of any unsuccessful complainant before the Court, was now abolished,
as was the former Law 20 which provided the death penalty for a
dog found killing fowls or eating eggs, although the latter law
was soon re-enacted by the islanders in the new regulations drawn
up by the Internal Committee and approved and promulgated by the
Chief Magistrate in Council(47).
Other changes effected were that seduction of a girl under the
age of 14 became a specific offence by the new Law 2, which also
made provision for the father of an illegitimate child to be fined
five pounds plus a sum of 2/- a week for the maintenance of the
child until it attained the age of 14 years. This law read with
Law 5, which made it an offence for unmarried persons of either
sex to congregate together in such a manner as to cause scandal
or to endanger the morals of the young members of the community,
was to receive a somewhat quaint interpretation by the Island Court.
Within a few years, it invariably imposed a fine of five pounds
on both the mother and the father of an illegitimate child even
though the mother was the complainant before the Court, and only
rarely made any order against the father for the maintenance of
Specific provision was made for cases of rape which by Law 3 were
required to be referred to the High Commissioner's Court for the
Western Pacific as were cases involving the new offence of abortion.
Other provisions were introduced relating to the use of firearms
for which a licence was required for the first time at the rates
of 2d. for 3 months, 3d. for 6 months and 6d. for a year, thereby
constituting Pitcairn's first and only form of taxation and in consequence
its sole source of official revenue apart from court fines until
the introduction of the first issue of postage stamps in 1940.
More detailed provisions were also made for court procedures, including
provision for the taking of evidence of children, acquainting foreigners
with the laws and regulations of the Island and prohibiting the
importation of alcohol by islanders except for medicinal purposes
and then only with the written permission of the Chief Magistrate,
and restricting the importation of alcohol by other residents and
foreigners to that required for their personal use, and that also
subject to the written sanction of the Chief Magistrate.
Provision was also made for the Chief Magistrate assisted by his
Council to hold inquiry into the death of any person under suspicious
circumstances and for a report thereon to be forwarded for consideration
by the Deputy Commissioner.
Additions were made to the laws by Captain E. S. S. Gaunt of H.M.S.
Cambrian in 1906 and approved by Mr. Simons, making
provision for the issue by the Chief Magistrate of a search warrant
for the purpose of discovering stolen property and prohibiting the
boarding of any passing ship until it had been definitely ascertained
that no sickness of any kind existed on board.
These laws were supplemented by instructions relating to the conduct
of elections of government officials, including the Chief Magistrate
and the two Assessors, on a day between the 20th and the 25th of
December in each year. The persons eligible to vote comprised all
native born inhabitants of Pitcairn Island over the age of 18 years.
Foreigners were only to be permitted to take part in an election
and local affairs if the other members of the community agreed.
They were absolutely prohibited, however, from election to the post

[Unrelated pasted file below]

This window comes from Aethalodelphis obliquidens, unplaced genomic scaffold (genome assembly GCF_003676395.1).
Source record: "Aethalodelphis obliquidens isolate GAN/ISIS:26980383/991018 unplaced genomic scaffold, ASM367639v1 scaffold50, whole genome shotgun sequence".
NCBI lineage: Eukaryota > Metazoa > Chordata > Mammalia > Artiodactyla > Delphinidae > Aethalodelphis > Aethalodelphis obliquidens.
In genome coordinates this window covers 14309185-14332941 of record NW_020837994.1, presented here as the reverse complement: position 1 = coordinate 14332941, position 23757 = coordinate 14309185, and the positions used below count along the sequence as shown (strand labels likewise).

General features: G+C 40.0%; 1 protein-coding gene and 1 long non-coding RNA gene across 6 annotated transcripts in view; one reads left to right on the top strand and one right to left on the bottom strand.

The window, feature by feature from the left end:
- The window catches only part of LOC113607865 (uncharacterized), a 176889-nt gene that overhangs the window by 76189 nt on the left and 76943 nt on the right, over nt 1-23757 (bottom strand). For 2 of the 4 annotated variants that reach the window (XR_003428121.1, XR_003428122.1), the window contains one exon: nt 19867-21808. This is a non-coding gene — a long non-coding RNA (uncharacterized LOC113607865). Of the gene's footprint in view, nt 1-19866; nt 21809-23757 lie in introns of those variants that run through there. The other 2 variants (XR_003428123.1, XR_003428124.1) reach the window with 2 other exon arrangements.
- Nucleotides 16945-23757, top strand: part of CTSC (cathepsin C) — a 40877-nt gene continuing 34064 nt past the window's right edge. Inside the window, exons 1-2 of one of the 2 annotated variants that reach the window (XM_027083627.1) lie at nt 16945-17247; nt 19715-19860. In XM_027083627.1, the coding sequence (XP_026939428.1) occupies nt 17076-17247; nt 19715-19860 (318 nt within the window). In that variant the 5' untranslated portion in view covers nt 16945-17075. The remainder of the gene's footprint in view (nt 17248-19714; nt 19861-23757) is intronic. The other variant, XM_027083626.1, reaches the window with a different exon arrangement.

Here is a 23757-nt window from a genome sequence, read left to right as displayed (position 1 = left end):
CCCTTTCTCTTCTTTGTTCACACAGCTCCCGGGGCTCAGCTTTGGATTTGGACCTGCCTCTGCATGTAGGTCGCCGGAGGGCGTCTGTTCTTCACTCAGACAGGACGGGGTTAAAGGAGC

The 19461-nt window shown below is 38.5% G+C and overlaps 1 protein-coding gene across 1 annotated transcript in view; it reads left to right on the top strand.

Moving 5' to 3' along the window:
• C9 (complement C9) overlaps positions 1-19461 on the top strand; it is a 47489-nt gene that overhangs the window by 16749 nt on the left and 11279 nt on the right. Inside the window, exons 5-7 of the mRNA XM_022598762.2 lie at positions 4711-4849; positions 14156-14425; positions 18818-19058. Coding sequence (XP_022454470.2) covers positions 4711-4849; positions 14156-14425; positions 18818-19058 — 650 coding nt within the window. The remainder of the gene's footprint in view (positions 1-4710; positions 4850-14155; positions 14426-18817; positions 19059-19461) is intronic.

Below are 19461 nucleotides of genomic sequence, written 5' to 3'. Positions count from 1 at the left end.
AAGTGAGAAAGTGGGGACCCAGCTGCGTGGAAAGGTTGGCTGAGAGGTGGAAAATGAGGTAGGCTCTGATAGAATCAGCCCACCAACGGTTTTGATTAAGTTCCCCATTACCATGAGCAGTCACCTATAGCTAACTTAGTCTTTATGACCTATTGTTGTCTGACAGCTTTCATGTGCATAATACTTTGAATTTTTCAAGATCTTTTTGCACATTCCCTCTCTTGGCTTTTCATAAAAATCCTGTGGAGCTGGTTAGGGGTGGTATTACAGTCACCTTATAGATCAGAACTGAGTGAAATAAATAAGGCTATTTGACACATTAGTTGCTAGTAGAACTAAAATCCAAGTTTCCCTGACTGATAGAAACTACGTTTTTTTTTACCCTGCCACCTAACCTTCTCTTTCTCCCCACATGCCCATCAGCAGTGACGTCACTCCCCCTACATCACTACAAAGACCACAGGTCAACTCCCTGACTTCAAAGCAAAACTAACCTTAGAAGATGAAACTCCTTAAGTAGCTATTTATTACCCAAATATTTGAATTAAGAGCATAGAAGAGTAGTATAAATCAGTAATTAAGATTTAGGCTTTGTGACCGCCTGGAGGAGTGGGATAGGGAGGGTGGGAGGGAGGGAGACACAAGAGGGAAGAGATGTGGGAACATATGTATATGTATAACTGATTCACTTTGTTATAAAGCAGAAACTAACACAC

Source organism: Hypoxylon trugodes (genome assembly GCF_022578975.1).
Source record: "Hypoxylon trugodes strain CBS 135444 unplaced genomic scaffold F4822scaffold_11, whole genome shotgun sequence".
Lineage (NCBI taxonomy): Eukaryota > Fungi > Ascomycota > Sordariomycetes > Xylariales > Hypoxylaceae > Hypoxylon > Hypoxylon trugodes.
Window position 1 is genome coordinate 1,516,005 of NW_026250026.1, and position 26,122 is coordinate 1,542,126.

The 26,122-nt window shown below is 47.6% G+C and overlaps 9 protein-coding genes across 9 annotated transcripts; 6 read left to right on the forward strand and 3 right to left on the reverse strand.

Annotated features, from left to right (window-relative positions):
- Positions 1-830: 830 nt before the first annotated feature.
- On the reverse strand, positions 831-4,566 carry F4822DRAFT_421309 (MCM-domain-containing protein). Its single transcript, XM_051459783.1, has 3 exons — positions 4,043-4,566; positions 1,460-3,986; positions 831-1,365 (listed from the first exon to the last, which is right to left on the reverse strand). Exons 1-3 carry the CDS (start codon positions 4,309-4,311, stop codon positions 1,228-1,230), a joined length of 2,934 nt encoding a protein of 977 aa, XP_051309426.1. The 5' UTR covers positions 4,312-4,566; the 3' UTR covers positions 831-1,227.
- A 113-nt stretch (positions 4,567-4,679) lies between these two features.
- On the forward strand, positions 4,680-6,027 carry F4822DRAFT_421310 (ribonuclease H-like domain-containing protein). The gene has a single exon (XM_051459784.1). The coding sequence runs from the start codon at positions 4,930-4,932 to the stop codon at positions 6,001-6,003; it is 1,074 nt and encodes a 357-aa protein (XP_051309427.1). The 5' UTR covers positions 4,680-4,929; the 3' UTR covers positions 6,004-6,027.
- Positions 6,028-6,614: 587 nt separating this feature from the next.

of Chief Magistrate or as an Assessor, these posts being reserved
for natives of Pitcairn Island (shades of the Joshua Hill regime).
Instructions were subsequently given by Captain Vaughan Lewis of
H.M.S. Cambrian in 1909 regarding the appointment of
a constable or some person independent of the case to
prosecute in court and prohibiting the Chief Magistrate himself
from prosecuting cases, as well as for the regulation and conduct
of the island prison, formal provisions for which had been made
for the first time by instructions given by Captain E. E. S. Gaunt
of H.M.S. Cambrian on the 21st of July, 1906.
These laws were further amended by instructions given in 1911 by
Captain G. R. Gaunt of H.M.S. Challenger and in 1913
by Mr. H. A. Richard the then British Consul and Deputy Commissioner
for the Western Pacific at Tahiti. They were also supplemented by
regulations made by the Internal Committee and, until 1911 by regulations
of the External Committee, which body was abolished in that years
as having insufficient work to justify its continued existence and
because of conflicts which had arisen between it and the Internal
Committee as to the exercise of their respective functions. The
two sets of regulations were then amalgamated under the Internal
Committee which consequently expanded its functions to include those
of the former External Committee(48).
Like the 1893 Constitution, the 1904 Constitution got off to a
good start and continued to operate quite well for several years
until the situation again deteriorated. However, with the guidance
and assistance in the early years of Mr. Simons and his successor,
and of the visiting naval officers referred to, eventually settled
down reasonably well with the result that subsequent to the abolition
of the External Committee in 1911 it remained in force with relatively
little amendment until 1940 when it was substantially revised and
the laws replaced within substantially the same system of government
which continued in operation until its partial replacement in 1964
by the Local Government Ordinances, 1964. The balance was replaced
in 1966 by the Justice Ordinance, 1966(49).
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(41) Maude I, pp. 90-92 for a general discussion on McCoys leadership.
(42) Simons, pp. 1-2.
(43) Simons, p. 5.
(44) Simons, pp. 6-7.
(45) Simons, p. 2.
(46) See Maude I, pp. 93-4 for a brief discussion of the 1904 Constitution and Laws, and Shapiro pp. 302-18 for a copy of the Laws, Regulations and Instructions reproduced from The Pitcairn Island Civil Recorder referred to by Maude and Shapiro as the Book of Records of Pitcairn Island. With the abolition of the External Committee in 1911, the post of Chairman of the External Committee also disappeared.
(47) Inserted between regulations 7 and 8 of the Internal Committee Regulations in the Pitcairn Island Civil Recorder.
(48) See Shapiro pp. 300-17 for details of these amendments and instructions and Maude I pp. 93-4 for the general position.
(49) Now Chapter 3 of the Revised Edition.